An Australian company that is exporting robotic parts to help with the clean-up of Japan’s Fukushima nuclear plant has unveiled its latest invention: a spider-like robot with magnetic feet for use in hazardous area inspections.
On Friday, Western Australia robotics company Nexxis officially unveiled Magneto-EX, a small robot that managing director Jason De Silveira said could be used by not only the oil and gas sector, but any industry where there’s a need for hazardous, confined space inspections.
Developed with the financial assistance and industry support of the CSIRO’s Data61, SixDe and National Energy Resources Australia, Magneto-EX can place its feet in small gaps and on narrow beams, adapting its body configuration to navigate complex geometry and through narrow apertures.
The company is now seeking partners for viability testing and a commercial release.
“Whether it’s operating at heights, deep underground or in the presence of toxic chemicals, industrial worksites are dangerous places,” Nexxis’ Mr Silveira said. “And confined spaces pose the biggest risk in terms of death or injury. Anything that can be done to keep humans out of these environments is a great step forward.”
Until now, robotic inspections haven’t been possible in such spaces due to the risk of ignition, he said. But Magneto-EX changes that.
“With its design approved, EX-certification, our prototype can work safely and reliably in the most extreme conditions, alleviating the risk to human operators,” he said.
“We’re confident Magneto-EX will not only save lives but will also dramatically reduce downtime costs at an industrywide level.”
Nexxis estimates that working in confined spaces is estimated to be 100 to 150 times more hazardous than operating on an open site, due to confined spaces not being designed for people to work in, often with poor ventilation that allows for hazardous atmospheres to quickly develop.
Western Australia’s Innovation and ICT Minister Don Punch said Nexxis’ Magneto-EX was a prime example of how the state’s robotics sector was “thriving and competing globally”.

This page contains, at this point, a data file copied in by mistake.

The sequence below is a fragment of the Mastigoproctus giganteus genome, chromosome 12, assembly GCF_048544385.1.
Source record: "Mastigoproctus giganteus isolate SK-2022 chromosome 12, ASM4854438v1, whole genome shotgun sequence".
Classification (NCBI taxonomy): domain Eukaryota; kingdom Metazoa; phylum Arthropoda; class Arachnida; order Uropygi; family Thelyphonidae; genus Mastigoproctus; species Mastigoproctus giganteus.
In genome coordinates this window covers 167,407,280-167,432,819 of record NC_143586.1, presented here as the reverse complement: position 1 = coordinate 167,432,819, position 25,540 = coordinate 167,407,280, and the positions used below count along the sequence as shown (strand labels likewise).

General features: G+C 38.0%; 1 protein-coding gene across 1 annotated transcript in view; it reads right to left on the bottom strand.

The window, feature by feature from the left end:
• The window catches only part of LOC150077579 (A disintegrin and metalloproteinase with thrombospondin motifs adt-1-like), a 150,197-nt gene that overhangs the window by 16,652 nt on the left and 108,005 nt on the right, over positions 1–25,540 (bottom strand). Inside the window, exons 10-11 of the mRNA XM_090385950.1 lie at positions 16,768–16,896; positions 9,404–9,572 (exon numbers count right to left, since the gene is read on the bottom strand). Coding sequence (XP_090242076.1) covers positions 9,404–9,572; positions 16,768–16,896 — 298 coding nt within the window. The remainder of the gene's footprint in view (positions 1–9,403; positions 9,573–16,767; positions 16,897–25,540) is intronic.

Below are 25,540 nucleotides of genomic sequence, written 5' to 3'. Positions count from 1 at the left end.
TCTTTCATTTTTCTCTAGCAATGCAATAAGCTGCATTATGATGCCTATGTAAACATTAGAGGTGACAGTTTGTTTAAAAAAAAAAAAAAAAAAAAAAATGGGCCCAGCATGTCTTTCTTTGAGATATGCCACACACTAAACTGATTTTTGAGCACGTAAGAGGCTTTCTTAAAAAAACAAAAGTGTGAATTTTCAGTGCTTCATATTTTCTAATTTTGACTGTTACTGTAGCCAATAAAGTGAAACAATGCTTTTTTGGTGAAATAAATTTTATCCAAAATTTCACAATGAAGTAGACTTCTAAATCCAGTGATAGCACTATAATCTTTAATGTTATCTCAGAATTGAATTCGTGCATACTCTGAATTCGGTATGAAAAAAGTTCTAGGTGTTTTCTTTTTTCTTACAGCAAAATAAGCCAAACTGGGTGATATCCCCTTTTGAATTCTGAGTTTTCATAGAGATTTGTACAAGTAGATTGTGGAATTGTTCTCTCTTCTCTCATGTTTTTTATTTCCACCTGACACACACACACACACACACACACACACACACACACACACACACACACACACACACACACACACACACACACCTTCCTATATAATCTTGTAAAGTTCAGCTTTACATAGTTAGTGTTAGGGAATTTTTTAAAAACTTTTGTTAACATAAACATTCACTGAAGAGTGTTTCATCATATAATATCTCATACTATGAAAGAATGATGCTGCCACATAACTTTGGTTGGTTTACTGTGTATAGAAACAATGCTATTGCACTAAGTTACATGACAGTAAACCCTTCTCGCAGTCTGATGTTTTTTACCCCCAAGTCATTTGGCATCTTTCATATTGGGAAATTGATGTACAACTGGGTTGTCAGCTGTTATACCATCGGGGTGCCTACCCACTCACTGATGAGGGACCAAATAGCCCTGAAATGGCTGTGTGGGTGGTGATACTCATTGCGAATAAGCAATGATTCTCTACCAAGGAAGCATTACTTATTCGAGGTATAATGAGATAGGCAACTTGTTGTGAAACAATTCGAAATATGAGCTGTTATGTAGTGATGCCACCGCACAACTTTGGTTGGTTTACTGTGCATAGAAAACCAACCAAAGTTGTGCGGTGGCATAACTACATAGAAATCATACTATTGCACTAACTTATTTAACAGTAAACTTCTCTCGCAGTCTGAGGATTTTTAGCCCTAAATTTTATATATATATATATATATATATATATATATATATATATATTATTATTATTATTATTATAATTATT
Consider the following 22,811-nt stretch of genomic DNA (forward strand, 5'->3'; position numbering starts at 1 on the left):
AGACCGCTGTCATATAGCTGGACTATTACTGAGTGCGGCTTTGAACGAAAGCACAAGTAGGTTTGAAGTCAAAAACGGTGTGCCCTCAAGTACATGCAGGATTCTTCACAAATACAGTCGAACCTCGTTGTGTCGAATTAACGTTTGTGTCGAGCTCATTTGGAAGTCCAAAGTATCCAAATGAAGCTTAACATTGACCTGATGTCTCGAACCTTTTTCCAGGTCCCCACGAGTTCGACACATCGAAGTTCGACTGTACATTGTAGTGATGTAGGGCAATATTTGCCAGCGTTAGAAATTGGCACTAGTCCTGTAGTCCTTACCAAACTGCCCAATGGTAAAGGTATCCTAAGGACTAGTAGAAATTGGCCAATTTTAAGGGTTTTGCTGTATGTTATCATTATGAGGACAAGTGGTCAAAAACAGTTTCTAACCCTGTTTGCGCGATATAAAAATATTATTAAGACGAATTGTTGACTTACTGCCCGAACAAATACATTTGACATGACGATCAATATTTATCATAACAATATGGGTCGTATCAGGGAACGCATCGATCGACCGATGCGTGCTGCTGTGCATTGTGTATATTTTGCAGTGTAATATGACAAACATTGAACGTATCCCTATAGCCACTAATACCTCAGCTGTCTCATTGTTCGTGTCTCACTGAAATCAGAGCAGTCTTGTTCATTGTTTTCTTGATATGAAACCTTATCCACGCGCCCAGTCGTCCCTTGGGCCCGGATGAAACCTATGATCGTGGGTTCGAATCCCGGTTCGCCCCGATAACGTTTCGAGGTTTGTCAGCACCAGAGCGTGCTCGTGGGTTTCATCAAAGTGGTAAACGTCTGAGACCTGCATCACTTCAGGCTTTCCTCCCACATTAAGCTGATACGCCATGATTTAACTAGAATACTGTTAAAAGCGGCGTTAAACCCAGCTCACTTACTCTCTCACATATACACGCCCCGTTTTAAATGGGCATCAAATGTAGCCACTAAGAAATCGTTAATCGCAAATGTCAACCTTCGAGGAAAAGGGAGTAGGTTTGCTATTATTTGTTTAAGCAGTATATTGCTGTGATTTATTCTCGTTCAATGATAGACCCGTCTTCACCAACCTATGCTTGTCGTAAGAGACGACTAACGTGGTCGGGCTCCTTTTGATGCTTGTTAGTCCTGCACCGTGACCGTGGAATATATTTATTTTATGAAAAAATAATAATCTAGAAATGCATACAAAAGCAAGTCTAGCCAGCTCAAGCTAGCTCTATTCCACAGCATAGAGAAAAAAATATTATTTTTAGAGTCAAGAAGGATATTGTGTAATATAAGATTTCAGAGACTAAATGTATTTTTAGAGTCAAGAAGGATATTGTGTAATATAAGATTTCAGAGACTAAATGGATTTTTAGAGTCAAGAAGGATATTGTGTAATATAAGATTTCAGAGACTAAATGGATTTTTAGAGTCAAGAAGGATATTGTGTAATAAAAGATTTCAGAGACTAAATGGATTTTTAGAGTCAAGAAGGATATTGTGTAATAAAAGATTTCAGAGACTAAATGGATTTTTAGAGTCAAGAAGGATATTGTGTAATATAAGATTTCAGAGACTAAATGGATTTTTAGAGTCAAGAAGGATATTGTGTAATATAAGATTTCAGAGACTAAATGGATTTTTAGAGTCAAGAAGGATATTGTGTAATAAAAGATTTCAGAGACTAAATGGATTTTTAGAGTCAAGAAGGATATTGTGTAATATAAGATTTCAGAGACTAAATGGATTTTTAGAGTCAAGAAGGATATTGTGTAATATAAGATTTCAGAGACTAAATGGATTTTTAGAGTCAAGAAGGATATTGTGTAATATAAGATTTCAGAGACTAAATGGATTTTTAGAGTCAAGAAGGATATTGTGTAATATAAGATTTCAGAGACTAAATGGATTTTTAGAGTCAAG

“Innovation has an important role to play in growing and diversifying the state’s economy, and the Western Australian Government is committed to nurturing local innovators,” Mr Punch said.
Western Australia Chief Scientist Professor Peter Klinken: “Nexxis is a prime example of how innovative and technological expertise can be found right here in Western Australia.”
The National Energy Resources Australia’s chief executive officer Miranda Taylor said it had been “exciting” to help Nexxis on its journey so far.
“NERA’s support of Nexxis dates back to 2018 when they were a team of just eight and it’s been wonderful to have been able to provide that early support to them as they have grown.”
Ms Taylor said the next step for the company was to partner with early adopters and trial and refine the device, with the aim to make it available commercially “sometime next year”.
“Nexxis is helping to position Australia as a world leader in automated robotic inspection research and manufacturing,” she said.
“They’re already exporting robotic parts to help with the clean-up at the Fukushima nuclear plant. Magneto-EX is a major step forward in safer inspections in the industry.”
Do you know more? Contact James Riley via Email.